While some carmakers have signified their intent to use the R1234yf refrigerant for their products' air-conditioning system as early as next year--citing its lower global warming potential over the widely used R134a refrigerant--Daimler, the maker of Mercedes-Benz, has revealed that it will continue using the latter for its products.
According to Daimler, it has carried out a series of tests on the new refrigerant "as part of a new real-life test scenario developed in-house, which goes above and beyond the legally prescribed requirements."
In these real-life test scenarios, the refrigerant was dynamically dispersed at high pressure near the hot components of the test vehicle's exhaust system to simulate a serious head-on collision where the refrigerant line is severed. Based on the reproducible test results, Daimler proved that the R1234yf refrigerant, while difficult to ignite under laboratory conditions, can indeed be flammable in a hot engine compartment. Similar tests of the current R134a refrigerant did not result in ignition.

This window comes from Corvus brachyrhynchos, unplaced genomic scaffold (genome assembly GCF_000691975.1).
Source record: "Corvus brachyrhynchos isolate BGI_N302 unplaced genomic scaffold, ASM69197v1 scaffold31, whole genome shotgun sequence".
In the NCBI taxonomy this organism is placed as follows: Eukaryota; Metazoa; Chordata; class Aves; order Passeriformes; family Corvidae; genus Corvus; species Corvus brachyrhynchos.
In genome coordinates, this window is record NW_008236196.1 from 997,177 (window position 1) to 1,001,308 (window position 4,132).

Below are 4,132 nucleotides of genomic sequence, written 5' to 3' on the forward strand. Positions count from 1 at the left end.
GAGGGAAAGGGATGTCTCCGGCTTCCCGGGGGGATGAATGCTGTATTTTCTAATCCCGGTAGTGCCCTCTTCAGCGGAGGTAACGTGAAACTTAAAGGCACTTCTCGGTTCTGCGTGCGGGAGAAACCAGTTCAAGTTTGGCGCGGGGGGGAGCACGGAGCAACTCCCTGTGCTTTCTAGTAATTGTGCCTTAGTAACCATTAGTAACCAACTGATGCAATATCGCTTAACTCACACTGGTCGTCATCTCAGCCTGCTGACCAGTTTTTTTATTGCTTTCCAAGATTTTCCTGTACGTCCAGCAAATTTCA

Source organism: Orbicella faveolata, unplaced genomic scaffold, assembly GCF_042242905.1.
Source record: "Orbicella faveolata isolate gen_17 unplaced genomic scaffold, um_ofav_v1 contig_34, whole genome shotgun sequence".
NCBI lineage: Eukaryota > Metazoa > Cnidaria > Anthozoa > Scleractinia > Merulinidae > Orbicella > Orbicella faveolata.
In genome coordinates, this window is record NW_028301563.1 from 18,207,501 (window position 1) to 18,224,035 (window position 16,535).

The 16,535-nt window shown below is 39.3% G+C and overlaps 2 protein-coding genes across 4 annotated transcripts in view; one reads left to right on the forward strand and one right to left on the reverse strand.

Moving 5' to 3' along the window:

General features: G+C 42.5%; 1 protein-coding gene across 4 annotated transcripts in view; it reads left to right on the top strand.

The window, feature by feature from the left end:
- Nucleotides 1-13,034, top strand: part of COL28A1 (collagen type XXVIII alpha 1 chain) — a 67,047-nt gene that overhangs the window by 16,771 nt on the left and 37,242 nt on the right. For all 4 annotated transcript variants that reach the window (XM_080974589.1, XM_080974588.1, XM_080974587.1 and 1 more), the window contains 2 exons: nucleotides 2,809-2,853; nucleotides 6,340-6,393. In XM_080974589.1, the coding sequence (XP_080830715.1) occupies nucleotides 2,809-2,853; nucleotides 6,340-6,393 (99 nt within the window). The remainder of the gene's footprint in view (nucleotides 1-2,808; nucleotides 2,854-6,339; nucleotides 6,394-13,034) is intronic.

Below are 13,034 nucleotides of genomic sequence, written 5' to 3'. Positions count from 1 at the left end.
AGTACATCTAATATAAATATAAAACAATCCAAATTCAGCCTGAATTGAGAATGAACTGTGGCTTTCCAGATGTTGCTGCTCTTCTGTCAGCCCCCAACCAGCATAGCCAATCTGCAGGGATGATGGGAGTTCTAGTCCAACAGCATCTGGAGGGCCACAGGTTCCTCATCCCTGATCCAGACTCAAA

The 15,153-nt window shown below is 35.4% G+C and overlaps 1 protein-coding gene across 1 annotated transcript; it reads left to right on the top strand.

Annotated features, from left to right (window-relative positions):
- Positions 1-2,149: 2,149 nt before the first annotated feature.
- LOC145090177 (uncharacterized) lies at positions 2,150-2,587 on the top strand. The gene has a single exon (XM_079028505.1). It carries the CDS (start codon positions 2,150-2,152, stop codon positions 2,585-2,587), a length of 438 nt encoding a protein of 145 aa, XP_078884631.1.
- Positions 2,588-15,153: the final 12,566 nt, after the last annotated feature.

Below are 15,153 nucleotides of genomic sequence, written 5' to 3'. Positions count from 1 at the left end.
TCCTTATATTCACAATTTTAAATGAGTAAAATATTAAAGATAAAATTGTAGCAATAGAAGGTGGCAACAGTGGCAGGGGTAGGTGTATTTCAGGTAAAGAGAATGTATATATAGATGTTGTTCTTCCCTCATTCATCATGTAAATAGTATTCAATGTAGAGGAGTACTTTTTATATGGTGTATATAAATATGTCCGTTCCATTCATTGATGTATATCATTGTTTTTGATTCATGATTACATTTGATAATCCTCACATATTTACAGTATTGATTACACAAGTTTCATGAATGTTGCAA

"Due to the new findings of this study and the high safety demands at Mercedes-Benz, this chemical (R1234yf) will not be used in its products," Daimler said in a statement. "The company therefore wishes to continue using the proven and safe R134a refrigerant in its vehicles. Daimler has already informed the relevant authorities of these facts and will also make the results of this investigation available to all relevant associations as well as to other vehicle manufacturers."